WEST PUBNICO, N.S. – Like I wrote many times before, the world during my childhood days was totally different than what it is today.
Everybody was poor; at least money-wise. There were other riches but everybody was equally poor.
My grandfather was a poor lobster fisherman in the days before fishing brought prosperity to many coastal villages. My grandparents lived across the road and I visited every day.
My grandmother led a busy life and had worked in lobster canning factories as a young girl. The most important thing to my grandmother was her life as a homemaker and her family. Her house was always kept scrupulously clean, as if she was expecting the king of England and the Pope on the same day.
At that time travelling salesmen selling dry goods came door-to-door. The best remembered would be Dick Pothier from Wedgeport, who had started out in the early days on a bicycle, and Norman Nelson, who sold Red Ball rubber boots and waterproof clothing to fishermen. The joke was that every newborn baby looked either like Winston Churchill or Norman Nelson.
There were other salesmen, like Danny Star for example, but let there be no doubt about it, Max Star was the all-time favourite when I was growing up in the 1940s and 1950s.
My grandfather remembered the olden days when Max Star started coming to Pubnico with a horse and wagon. He often said that no man was tougher in cold weather than old Max and that he was as strong as an ox.
Many will remember Max Star (1889-1967) with his old 1938 Plymouth sedan. The car was loaded with clothing to the roof, only leaving room for the driver behind the steering wheel.
Max Star was from the “old country” and spoke with a thick accent. He smoked home-made cigarettes with the lit butt glued to his lower lip. He usually wore a heavy overcoat and a flat cap with a clip on the front. In the winter his flat cap was made of leather.
The dry goods salesman left his aging Plymouth at the road and walked to the houses. He had to since he only could see straight ahead to drive; he never would have been able to back out of a driveway with zero visibility.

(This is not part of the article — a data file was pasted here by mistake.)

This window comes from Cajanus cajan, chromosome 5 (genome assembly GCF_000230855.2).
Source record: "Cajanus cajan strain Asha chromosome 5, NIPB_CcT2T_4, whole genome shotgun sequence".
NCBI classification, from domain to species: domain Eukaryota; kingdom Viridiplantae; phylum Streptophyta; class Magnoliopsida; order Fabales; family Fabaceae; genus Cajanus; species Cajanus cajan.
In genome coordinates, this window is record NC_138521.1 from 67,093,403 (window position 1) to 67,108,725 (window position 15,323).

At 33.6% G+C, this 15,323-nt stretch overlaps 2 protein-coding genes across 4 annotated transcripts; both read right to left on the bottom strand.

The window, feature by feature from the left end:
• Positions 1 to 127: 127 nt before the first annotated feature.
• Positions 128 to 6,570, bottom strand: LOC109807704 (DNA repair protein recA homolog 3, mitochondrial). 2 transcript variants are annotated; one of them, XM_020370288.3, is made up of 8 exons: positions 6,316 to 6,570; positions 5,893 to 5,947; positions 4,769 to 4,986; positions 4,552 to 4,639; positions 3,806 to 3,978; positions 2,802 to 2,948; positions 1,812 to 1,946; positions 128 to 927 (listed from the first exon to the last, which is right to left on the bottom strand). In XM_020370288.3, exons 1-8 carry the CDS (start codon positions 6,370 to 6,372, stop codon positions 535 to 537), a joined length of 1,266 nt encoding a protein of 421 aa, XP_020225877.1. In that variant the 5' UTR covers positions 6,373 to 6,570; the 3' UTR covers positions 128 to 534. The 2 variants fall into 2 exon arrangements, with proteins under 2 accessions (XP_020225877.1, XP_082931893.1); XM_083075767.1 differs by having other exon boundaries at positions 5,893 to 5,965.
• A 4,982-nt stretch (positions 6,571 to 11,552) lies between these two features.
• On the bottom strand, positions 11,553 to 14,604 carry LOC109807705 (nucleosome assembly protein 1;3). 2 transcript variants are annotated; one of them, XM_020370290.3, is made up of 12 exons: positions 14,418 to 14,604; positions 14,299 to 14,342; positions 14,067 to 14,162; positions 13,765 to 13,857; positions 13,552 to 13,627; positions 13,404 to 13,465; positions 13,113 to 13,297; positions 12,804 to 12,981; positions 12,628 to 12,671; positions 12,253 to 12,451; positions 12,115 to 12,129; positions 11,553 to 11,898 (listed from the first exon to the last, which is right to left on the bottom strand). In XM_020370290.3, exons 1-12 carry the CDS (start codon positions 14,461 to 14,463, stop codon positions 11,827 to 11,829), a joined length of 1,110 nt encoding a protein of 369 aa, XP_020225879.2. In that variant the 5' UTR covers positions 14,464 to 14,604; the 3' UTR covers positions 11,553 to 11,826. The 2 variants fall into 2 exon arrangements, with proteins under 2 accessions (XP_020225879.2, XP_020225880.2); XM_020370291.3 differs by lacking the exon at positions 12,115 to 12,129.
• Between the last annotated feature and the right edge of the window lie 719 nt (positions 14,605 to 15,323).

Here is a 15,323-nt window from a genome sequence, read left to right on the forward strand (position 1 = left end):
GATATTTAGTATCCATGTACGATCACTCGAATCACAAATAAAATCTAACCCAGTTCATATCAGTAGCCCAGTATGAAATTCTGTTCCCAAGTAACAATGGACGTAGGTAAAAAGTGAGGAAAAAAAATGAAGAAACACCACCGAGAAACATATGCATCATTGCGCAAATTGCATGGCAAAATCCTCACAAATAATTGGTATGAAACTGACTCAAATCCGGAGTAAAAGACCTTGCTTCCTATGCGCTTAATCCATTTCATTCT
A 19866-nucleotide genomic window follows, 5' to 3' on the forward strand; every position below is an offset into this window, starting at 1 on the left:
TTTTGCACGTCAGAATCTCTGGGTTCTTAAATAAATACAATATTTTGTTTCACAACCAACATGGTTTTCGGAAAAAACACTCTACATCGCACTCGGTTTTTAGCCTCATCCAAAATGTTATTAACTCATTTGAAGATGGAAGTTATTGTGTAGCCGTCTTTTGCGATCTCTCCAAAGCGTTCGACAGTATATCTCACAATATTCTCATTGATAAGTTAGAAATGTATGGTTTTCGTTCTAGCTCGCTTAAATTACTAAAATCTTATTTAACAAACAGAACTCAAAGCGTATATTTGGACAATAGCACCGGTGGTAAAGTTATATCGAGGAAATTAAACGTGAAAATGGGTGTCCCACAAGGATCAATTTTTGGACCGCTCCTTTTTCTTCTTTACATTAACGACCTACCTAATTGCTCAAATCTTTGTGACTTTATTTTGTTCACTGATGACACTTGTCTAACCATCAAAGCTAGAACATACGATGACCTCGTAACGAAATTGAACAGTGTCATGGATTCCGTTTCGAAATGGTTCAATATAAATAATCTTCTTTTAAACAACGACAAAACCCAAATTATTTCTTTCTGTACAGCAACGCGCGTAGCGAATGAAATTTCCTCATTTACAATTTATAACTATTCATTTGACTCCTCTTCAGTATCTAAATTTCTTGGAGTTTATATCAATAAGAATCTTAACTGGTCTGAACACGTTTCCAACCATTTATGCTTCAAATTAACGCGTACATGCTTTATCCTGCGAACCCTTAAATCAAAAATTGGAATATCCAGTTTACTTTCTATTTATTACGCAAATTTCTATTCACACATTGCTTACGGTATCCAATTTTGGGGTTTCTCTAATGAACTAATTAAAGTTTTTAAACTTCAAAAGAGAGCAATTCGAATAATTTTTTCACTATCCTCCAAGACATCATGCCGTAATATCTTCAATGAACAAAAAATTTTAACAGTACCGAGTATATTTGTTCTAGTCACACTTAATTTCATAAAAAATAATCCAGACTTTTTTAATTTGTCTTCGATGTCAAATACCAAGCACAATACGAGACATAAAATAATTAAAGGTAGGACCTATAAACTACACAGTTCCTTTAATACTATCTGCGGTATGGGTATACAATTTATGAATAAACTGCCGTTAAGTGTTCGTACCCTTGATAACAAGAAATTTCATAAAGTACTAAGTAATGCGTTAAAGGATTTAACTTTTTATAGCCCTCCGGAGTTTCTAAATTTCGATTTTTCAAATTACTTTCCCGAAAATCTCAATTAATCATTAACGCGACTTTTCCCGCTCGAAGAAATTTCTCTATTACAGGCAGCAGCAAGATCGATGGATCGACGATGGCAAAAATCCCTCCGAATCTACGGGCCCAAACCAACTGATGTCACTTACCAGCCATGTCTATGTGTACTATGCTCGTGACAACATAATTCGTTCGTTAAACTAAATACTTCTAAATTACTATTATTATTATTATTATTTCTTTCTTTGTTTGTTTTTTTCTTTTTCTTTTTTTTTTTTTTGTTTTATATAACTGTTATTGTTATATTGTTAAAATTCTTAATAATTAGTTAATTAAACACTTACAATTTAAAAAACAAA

Normally my grandmother would have felt ill at ease speaking English but not with Max Star – after all he had been coming to Pubnico since the beginning of time.
Everybody loved the good-natured “peddler.” He was welcome in all homes, besides his English was no better than hers, as they were both speaking in their second language.
The legendary salesman played his role well, knew how to entertain and make small talk. All the women were “Mrs. De-an-tre-mont” (not an easy word to pronounce for some). He would ask if the baby was walking yet. How were the men doing at fishing? When money was tight, as it often was, he would let them have things on “tick” and they would pay him next time. It would almost – only almost – be a sure bet that he always got paid. Star was much more than a salesman. After most of a lifetime on the road and welcomed in every home, he was more or less family.
It was in this setting that he found my grandmother weeding her flower garden in front of the house. Old Max, who had no use for the letter “W”, said, “vell, vell, Mrs. De-an-tre-mont, that yellow flower in your garden is the biggest buttercup I ‘ave ever seen.” My grandmother explained to him that it was not a buttercup but rather a chrysanthemum.
“Vel, vel,” the salesman said, “I never heard that ‘vord before, how do you spell it, are you sure it’s not a buttercup? My grandmother said, “It is spelled K-r-i, or is it C-r-i? Or is it K-r-y? Oh well Mr. Star, perhaps it is a buttercup after all.”
Likely it did not happen exactly like that but a good story nonetheless.